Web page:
The past decade has been kind to America’s biggest banks. This week’s earnings round showed that for all the worries about regulation, low interest rates, and technological disruption, the largest universal and investment banks have more than doubled their collective profits since 2009.
The main contributor to this prosperity has been the long expansion of the US economy, a trend now in its 11th consecutive year. Bank profits are largely a function of the economies they operate in, and the benign environment in the US has pushed loan losses so low that JPMorgan chief executive Jamie Dimon recently described it as unsustainable. The Trump administration’s corporate tax cuts have not hurt, either.
The big banks have also taken market share from smaller ones, particularly in deposits. Bank of America and JPMorgan, for example, increased deposits by 4 per cent and 6 per cent respectively in 2019, even as economic growth slowed.
There are a number of reasons that size is winning: bigger banks can spread the cost of complying with post-crisis regulations over a bigger revenue base and have more money to spend on new technology.
“The moats around the largest banks are as deep as they’ve ever been,” said Mike Mayo, an analyst at Wells Fargo. “That’s due to technology and marketing skills, but also due to new regulations that require a good degree of overheads.”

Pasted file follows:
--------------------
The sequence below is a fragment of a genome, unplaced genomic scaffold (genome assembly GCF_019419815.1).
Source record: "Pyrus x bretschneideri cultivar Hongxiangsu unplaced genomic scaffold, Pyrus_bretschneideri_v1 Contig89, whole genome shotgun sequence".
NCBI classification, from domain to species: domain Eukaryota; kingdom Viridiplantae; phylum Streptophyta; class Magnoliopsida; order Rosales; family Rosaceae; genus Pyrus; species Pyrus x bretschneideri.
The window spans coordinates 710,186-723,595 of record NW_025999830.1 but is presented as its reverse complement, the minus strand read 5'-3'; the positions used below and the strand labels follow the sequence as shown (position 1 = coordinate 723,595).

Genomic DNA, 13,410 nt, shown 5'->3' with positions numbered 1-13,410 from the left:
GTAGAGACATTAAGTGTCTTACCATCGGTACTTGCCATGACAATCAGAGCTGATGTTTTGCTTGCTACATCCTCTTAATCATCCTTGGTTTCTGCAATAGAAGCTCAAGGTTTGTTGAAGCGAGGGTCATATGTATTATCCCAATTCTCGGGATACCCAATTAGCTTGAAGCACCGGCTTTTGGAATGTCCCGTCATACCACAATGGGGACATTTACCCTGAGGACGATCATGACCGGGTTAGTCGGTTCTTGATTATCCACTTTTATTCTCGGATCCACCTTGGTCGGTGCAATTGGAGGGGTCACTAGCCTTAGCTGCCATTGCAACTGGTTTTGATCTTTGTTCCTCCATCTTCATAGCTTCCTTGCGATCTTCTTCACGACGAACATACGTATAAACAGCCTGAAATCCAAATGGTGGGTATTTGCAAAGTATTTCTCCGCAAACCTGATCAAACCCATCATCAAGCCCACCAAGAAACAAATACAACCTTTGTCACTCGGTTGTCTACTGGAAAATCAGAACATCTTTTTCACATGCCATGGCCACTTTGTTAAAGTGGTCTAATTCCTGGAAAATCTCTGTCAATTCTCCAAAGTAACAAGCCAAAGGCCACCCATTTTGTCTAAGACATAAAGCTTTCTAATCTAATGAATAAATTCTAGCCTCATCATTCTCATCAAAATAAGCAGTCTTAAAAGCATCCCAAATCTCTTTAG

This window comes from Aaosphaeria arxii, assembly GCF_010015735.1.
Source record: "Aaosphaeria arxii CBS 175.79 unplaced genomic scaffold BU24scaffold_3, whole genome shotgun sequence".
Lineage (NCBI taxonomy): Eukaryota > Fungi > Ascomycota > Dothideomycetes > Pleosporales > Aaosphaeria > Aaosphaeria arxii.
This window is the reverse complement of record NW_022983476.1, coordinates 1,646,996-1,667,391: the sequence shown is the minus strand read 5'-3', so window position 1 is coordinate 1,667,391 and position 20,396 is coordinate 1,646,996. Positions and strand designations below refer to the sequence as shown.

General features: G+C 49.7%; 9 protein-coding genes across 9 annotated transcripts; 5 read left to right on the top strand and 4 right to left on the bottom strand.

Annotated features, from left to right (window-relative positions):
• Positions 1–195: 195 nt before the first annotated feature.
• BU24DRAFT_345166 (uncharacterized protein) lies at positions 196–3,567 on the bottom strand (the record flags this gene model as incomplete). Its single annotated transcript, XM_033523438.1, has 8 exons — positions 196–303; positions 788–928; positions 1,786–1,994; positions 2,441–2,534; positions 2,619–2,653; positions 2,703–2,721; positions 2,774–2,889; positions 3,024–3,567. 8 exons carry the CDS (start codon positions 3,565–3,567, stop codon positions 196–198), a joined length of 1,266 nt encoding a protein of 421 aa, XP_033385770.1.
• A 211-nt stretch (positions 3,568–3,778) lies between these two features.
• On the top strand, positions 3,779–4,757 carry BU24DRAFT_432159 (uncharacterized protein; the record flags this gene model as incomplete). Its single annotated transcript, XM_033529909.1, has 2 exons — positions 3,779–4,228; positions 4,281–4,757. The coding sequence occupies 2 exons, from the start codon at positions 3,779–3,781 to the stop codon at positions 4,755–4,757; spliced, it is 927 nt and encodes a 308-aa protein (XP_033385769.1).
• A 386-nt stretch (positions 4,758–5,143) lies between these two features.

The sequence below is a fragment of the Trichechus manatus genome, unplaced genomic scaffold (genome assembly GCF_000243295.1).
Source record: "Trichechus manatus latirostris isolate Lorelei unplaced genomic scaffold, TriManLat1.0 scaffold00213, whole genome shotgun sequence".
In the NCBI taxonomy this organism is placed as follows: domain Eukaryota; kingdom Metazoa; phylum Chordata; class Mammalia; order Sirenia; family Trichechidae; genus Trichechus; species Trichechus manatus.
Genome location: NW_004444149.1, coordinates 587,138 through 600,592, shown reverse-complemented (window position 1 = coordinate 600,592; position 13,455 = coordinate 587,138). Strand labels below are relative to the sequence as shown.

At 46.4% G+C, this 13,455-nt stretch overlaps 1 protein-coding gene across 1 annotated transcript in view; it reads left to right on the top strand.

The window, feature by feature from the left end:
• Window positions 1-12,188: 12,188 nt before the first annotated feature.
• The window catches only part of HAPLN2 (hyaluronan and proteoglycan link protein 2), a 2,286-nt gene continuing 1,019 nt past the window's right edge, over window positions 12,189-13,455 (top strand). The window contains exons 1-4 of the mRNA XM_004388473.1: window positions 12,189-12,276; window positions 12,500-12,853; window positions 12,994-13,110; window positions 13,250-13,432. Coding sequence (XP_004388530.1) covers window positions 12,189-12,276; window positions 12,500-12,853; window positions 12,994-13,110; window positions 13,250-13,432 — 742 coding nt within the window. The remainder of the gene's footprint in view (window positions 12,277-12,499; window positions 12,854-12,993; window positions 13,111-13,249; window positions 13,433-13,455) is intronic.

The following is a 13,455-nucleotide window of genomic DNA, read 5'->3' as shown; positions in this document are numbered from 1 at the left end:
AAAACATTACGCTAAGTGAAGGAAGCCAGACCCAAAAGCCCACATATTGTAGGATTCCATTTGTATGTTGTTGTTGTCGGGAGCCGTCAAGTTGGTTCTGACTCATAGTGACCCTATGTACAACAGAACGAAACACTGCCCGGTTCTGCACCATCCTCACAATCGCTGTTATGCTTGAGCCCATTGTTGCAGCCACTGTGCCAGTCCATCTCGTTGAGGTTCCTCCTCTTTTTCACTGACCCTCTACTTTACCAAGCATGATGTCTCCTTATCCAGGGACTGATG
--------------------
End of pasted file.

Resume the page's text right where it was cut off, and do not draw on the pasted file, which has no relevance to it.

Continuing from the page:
Remarkably, banks’ return on equity remains near the levels of a decade ago, despite rules requiring them to hold much more capital. Cost-control initiatives have played a key role in this. Bank of America is again a good example: its overhead costs last year were $65bn, $10bn lower than five years earlier, despite higher revenues.
A decade ago, too, there was much concern that financial start-ups and big tech companies would invade industry territory. But marketplace lenders, social media platforms and other tech groups have, for the most part, ended up partnering with banks rather than displacing them; witness Goldman Sachs’ partnership with Apple on the Apple card. Established banks are hard to dislodge.
It is striking, though, that shares in the pure investment banks Goldman Sachs and Morgan Stanley have underperformed the diversified banks so dramatically. The explanation is twofold. Firstly, higher capital requirements are particularly tough on the investment banks’ core trading businesses. Secondly, investors burnt by the crisis are simply less willing to pay for market-sensitive businesses such as trading or merger advisory. They will pay a premium, on the other hand, for boring, steady businesses like retail banking.
And why has JPMorgan outperformed all the others by such a large margin? It came out of the crisis with fewer holes in its balance sheet than Citi or Bank of America, and unlike Wells Fargo, has not had any major scandals. In banking, more capital and fewer mistakes are a potent combination.